And thus, John Woo makes his big comeback to Asian cinema, and woah boy, is it big. Asia isn't especially notorious for terribly short ancient action films, yet even they had to step back and split this puppy into two parts, which, I must say, is a dangerous move, because "how could they have possibly known that the first part, alone, was going to do well?" Sarcasm aside, even if this film was just one big film, heaven forbid (Over four-and-a-half hours; believe it or not, I have to get back to a life eventually), I'd imagine they'd still come back for a sequel just for good measure, because this was reportedly the most expensive Asian-financed film ever, and yet, it still made leaps and bounds past its budget with this first part, alone. From the sounds of it, John Woo has once again accomplished an "impossible mission". So yeah, this is essentially the Chinese "Lord of the Rings", only not nearly as good, yet over here in the states, good luck finding someone who's not a film buff who's heard of it, which is a smidge surprising, considering all the years John Woo was over here spreading his name, unless of course people just figured that he wasn't really from Asia, looking at the very American type of action sensibilities he fell into over here, as well as the fact that his name is John. Okay, maybe the John part is going a touch too far, because you'd be surprised how many Asian-borns are named John; it's this film's lead whose name is throwing me off, because his middle and last name is Leung Chiu-Wai, and his first name is Tony, and really, how many Hong Kong men do you know are named Tony? Well, maybe you should keep that name in mind a bit more, because he knows how to pick good films, as this film shows, though perhaps not quite as much as it should, going a touch held back by quite a few factors.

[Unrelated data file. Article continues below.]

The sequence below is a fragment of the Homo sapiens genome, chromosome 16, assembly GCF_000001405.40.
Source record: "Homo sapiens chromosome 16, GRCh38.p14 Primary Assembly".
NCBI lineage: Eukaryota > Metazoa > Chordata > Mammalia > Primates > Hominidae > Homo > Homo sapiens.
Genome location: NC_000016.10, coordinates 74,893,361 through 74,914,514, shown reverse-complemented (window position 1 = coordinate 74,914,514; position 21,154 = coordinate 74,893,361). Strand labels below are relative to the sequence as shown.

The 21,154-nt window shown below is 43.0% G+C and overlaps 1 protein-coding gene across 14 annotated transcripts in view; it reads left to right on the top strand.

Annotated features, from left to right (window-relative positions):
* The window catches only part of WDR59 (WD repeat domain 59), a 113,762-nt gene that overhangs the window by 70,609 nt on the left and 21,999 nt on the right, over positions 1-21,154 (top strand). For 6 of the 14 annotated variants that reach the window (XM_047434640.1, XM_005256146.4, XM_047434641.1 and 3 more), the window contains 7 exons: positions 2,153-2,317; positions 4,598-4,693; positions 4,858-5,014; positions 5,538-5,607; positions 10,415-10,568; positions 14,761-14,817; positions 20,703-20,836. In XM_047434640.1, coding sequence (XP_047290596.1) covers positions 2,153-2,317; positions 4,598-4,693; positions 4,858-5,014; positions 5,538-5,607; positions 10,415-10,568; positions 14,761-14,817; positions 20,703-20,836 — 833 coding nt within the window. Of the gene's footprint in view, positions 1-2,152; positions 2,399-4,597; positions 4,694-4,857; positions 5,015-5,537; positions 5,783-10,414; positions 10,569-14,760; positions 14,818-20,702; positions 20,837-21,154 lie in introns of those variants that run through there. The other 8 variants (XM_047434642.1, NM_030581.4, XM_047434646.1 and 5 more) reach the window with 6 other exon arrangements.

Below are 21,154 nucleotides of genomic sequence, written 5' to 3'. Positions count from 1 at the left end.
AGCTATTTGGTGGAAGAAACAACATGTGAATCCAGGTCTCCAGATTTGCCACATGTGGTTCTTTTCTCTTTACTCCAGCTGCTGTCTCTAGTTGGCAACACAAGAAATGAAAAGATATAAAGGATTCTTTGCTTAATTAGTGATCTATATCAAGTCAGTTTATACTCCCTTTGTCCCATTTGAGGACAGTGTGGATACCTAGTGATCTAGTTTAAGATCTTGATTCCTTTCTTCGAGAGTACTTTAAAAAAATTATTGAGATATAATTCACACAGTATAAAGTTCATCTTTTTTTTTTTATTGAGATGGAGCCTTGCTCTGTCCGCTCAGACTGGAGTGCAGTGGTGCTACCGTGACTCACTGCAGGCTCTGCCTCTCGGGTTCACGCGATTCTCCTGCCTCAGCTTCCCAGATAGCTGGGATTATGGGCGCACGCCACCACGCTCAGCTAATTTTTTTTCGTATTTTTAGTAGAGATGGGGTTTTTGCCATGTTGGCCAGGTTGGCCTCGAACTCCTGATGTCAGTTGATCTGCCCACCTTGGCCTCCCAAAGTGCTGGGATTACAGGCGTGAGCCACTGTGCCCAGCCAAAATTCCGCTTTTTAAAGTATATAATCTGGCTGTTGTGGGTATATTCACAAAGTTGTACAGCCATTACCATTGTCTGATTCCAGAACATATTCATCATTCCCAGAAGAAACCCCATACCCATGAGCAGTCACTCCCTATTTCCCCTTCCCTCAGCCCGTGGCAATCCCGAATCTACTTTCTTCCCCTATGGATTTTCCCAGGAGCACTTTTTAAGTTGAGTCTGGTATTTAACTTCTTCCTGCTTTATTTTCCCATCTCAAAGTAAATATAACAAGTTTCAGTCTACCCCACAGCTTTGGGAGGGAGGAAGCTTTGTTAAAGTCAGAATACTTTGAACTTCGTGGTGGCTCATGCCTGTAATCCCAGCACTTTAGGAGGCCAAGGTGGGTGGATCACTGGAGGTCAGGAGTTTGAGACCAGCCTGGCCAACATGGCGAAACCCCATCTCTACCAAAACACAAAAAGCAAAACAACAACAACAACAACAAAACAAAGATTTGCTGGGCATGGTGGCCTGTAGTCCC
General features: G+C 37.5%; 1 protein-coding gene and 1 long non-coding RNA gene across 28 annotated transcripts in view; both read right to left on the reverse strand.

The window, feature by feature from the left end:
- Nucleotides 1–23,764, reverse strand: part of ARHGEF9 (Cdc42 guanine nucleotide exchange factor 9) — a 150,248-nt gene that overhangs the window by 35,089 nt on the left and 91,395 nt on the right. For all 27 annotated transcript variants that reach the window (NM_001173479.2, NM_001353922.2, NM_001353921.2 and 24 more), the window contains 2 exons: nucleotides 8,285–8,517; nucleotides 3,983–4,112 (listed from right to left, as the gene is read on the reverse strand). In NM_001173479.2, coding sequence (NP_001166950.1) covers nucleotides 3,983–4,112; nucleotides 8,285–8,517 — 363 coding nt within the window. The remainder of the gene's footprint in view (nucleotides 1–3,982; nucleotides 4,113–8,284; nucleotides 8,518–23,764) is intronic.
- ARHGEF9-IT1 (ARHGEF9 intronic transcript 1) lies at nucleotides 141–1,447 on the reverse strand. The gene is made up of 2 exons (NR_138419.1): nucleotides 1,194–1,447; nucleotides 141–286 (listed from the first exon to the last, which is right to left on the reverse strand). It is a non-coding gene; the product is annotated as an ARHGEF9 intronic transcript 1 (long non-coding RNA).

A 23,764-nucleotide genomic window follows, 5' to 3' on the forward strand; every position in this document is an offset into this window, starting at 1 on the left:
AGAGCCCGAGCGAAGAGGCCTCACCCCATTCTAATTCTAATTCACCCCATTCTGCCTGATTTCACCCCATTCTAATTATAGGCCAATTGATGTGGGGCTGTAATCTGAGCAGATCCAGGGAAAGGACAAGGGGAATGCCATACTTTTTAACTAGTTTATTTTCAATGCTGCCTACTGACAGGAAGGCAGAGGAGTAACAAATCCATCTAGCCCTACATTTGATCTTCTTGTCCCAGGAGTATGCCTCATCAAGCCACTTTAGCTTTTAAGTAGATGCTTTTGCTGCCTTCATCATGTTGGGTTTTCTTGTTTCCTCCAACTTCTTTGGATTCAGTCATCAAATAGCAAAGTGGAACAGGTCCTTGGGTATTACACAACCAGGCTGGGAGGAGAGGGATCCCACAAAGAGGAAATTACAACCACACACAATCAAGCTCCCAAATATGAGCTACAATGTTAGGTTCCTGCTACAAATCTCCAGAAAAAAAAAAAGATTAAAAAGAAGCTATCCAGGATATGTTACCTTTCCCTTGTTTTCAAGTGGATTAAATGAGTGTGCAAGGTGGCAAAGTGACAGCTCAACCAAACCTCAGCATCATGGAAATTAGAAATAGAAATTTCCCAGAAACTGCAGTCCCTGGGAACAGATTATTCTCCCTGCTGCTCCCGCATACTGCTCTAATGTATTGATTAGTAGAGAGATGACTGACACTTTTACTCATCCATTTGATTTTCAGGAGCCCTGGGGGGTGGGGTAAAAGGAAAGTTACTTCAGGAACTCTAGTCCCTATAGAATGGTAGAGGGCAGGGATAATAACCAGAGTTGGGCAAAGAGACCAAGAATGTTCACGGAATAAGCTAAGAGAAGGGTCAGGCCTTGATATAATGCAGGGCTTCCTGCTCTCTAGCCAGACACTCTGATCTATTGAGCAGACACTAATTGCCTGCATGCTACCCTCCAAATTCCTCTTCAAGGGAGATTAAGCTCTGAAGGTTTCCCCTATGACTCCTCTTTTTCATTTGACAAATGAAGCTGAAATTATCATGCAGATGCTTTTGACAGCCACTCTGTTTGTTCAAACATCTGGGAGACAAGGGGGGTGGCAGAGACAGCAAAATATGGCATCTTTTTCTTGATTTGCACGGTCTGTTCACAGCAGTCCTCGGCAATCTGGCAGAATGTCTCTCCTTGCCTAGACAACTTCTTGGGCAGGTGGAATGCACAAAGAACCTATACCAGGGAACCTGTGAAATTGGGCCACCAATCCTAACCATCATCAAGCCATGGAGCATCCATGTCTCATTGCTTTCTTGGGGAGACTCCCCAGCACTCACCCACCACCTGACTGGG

Part one clocks in at just under two-and-a-half hours, which is dandy and all when we're talking about an epic that, when accompanied by a second part, clocks in at a total of a bit over three-and-a-half, if not four hours, yet part two is a whole second half, which leaves both films to clock in at a total of just under five hours, which is about the time you start to outstay your welcome, and this couldn't have been done without both films going padded by their own rights, which isn't to say that things don't get a bit too tight to a fault. The film charges out of the gate with a hurried opener and subsequent immediate development stage, so much so that the film actually does something of a pet peeve of mine and sums up multiple battles via montage, and when you have John Woo action, you should know better than to just sum it up montage style, even if it would have made this film, like, an extra hour or two if we were to cover the early stages of the final days of the Han Dynasty. Anyways, the point is that, even at its sprawling runtime, the duology, or whatever you want to call it, kicks off a little bit too quickly, which isn't to say that the hurried occasions only end with the early parts of the development segment. Of course, really, these moments of rushing are, in fact, considerably rare, and what you really need to worry about is, well, quite frankly the opposite of hurried, as made clear by the film's, or rather, both films' international cut, because for theatrical release outside of Asia, they managed to combine both versions into a single film and create a version that was reasonably well-recieved and condensed to run not but a few minutes longer than the complete version of this first part, alone, and while I hear and am sure that the radically abridged version of the film dilutes much bite and is inferior to the complete cut, if not perhaps either parts of the complete cut, the fact of the matter is that they have managed to cut out well over two hours, to little notice from international theatergoers, and I'm betting that what was the whole second half would have to be really, really short if all of that footage was cut from it, so, of course, this film has a lot of fat to trim. Now, quite honestly, the film's length doesn't feel terribly excessive, not so much falling into repetition or even all that much messy bloating, but just simply covering so much material that, after a while, it becomes a smidge convoluted and overblown in a nearly exhausting fashion, while making matters worse by having much material not just bear down on you because it's too great in quantity, but because it also goes tainted by some good old fashion Asian histrionics and moderate melodrama that hold back the film's dramatic punch here and there. The film is indeed massive, yet either gets to massive or not quite massive enough, though, either way, falls victim to messy momentum that slows down its full impact. As it stands, however, it still hits pretty hard, sustaining your investment, keeping you entertained and ultimately leaving you wanting more as John Woo finds not only his return to Asian cinema, but return to form, while flaunting a certain something as well as he always has: syle.